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Perhaps the most eagerly anticipated coaching change this offseason, at least by those with a vested interest in fantasy scoring, is Chip Kelly’s move to Philadelphia. After all, his Oregon Ducks have ranked among the top-three most prolific offenses in college football each of the past three years, averaging 46-plus points and 520-plus yards each of those seasons.
But how will Kelly’s game translate to the NFL? That’s the $30 million question.
Kelly admitted in a lengthy press conference at the NFL annual meetings that “we don’t run some magical offense.” He also noted that despite his extensive use of analytics and science his style shouldn’t be equated to “Moneyball.” And he channeled his inner Chevy Chase when asked what elements of math he leans on, quipping, “I was told there would be no math.”
So what exactly will Kelly do that’s so different, so revolutionary?
In short, what every other coach tries to do: create mismatches and advantages in numbers. And it might surprise you that Kelly has done this most effectively in the ground game; his teams have averaged 300 rushing yards per game over the past three seasons.
Certainly, the crux of this advantage will come from a quarterback who’s a threat to run. This year, that will be Michael Vick, with Dennis Dixon as a backup plan. Going forward, don’t be surprised if E.J. Manuel is wearing an Eagles cap on one of the first two days of the draft.
Shortly after the Kelly hiring Vick said he thought the new-look Philly attack could return him to the 1,000-rushing yard level he reached in 2006. The downside—and the reason Dixon is an important handcuff to Vick, both for Philly and for fantasy owners—is the number of hits Vick’s 123 carries and 45 sacks led to. And that was with a body that was seven years younger with considerably less wear and tear.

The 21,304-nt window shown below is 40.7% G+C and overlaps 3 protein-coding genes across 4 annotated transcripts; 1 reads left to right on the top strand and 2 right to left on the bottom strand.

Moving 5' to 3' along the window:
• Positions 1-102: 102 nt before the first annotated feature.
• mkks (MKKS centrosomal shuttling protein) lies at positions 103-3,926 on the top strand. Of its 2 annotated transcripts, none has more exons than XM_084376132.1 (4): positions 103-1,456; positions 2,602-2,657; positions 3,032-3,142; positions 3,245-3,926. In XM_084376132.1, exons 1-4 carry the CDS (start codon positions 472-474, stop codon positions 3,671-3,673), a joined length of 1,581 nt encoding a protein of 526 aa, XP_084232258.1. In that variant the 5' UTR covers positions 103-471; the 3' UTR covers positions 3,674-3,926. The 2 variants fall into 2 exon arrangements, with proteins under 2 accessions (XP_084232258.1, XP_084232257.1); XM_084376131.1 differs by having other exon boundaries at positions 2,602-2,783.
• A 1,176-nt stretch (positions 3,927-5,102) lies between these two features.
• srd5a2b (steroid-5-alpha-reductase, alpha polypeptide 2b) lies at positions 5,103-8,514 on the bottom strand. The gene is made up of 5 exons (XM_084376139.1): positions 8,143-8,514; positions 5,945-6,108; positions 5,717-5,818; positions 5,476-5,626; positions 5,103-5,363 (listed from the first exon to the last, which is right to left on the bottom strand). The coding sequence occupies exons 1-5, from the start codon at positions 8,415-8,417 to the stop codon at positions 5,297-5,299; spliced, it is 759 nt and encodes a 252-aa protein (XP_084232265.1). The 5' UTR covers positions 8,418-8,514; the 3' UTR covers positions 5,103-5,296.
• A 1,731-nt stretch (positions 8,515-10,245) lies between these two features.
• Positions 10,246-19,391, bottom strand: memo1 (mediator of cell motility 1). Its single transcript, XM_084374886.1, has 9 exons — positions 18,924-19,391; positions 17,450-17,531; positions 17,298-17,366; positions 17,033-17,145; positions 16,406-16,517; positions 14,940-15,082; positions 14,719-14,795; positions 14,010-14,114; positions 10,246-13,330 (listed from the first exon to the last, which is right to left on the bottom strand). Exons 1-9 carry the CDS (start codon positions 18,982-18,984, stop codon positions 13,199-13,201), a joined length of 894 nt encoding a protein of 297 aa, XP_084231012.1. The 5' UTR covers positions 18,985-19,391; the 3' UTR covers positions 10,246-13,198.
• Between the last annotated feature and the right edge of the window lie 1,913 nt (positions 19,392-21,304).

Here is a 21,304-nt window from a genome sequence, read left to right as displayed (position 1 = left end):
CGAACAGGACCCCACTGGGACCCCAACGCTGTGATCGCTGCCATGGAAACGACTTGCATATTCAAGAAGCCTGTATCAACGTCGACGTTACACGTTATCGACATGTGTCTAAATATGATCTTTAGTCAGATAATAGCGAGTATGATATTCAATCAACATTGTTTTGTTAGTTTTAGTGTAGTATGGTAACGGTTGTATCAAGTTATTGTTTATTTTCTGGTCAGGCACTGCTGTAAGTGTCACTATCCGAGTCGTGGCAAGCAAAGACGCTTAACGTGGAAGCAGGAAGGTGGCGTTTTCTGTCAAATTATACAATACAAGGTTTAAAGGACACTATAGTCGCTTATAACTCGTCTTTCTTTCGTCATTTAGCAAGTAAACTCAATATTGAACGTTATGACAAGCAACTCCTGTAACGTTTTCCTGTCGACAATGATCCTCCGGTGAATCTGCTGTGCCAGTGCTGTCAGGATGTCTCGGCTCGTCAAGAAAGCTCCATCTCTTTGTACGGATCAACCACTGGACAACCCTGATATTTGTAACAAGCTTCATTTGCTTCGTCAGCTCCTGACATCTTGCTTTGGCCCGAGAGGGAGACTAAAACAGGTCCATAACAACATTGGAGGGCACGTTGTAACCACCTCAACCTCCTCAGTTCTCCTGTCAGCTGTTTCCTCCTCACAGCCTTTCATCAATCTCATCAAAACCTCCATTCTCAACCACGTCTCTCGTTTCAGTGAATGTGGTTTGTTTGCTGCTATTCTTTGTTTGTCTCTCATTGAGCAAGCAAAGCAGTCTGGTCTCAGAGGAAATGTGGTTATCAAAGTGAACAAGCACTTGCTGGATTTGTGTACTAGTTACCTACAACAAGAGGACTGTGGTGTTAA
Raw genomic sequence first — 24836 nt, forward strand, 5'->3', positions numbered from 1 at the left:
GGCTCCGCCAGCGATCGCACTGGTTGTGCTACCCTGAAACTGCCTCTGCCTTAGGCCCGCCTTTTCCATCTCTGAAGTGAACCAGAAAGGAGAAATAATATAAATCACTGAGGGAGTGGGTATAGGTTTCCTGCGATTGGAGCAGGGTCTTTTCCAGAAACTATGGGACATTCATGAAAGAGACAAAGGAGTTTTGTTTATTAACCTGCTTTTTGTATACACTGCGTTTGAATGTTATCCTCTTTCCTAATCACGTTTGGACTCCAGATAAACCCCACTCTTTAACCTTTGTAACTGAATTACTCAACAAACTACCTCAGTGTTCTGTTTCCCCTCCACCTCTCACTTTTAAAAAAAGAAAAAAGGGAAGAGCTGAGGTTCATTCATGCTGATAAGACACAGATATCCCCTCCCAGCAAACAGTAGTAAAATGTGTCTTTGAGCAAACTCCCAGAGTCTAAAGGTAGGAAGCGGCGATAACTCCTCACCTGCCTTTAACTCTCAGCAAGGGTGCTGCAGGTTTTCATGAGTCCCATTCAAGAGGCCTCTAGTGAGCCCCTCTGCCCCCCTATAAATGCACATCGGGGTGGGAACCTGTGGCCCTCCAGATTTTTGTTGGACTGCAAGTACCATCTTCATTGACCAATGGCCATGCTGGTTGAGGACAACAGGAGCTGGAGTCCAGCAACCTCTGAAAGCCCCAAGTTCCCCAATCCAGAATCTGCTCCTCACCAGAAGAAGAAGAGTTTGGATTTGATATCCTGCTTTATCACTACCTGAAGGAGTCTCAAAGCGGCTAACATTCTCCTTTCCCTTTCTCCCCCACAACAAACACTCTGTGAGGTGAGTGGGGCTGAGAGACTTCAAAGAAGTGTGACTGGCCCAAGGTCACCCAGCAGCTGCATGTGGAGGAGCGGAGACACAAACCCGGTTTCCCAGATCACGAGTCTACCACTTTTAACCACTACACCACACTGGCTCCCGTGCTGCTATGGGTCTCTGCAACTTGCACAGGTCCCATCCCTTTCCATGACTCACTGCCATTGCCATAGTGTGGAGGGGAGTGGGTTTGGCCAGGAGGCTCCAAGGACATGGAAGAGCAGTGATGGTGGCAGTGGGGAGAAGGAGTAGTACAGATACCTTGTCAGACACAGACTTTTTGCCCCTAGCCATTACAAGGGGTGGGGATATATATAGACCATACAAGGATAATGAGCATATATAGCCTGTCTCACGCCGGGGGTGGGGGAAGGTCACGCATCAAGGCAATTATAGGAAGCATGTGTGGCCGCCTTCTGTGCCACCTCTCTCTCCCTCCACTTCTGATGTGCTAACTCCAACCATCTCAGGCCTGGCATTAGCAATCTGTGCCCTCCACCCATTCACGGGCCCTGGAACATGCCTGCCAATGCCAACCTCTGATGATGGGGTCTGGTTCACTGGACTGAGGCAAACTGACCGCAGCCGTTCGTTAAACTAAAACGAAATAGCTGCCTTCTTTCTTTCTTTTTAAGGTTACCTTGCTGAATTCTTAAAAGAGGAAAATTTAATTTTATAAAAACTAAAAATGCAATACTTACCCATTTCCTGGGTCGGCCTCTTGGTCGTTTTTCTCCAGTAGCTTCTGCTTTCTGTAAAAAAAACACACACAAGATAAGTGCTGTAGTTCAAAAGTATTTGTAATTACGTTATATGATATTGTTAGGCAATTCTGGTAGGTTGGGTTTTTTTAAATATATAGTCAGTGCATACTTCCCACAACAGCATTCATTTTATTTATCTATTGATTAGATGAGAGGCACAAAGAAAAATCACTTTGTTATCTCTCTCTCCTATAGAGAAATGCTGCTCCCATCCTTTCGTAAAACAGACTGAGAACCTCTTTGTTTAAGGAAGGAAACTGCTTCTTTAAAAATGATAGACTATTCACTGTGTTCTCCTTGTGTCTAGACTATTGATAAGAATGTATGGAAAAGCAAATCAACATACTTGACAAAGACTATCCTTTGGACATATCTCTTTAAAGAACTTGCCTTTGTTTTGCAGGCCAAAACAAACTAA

Done correctly—like the Redskins with Robert Griffith III and the 49ers with Colin Kaepernick—a running quarterback can be devastatingly effective. And Kelly’s body of work at Oregon suggests he’s capable of doing this correctly. The lanes that a running quarterback creates ripple through the rest of the offense: RG3 capitalized on open passing lanes, making him a more accurate and effective passer, and Albert Morris saw more daylight to run to. So despite the obvious injury risk, the potential for Vick to post productive—perhaps even elite—fantasy numbers is there.
Vick will have a two-headed ground game at his disposal, and early indications are the Eagles won’t be afraid to use both LeSean McCoy and Bryce Brown in the same backfield at the same time. If defenses are spread thin defending both Vick and one running back on the ground, adding another talented runner to the mix stretches defenses even further.
Ultimately the Eagles’ rushing numbers should swell—transitioning from pass-happy Andy Reid, that’s all but given. However, the split might not be so McCoy-heavy; if Philly does intend to use Brown, both in the same backfield and as an alternative to McCoy, the resulting reduction in touches will ding his fantasy value. Will the overall uptick in rushing numbers offset the reduced workload and keep McCoy among the fantasy elite? Another $30 million question—or at least a $30 question, if that’s the price point for elite running backs in your $100 fantasy auction.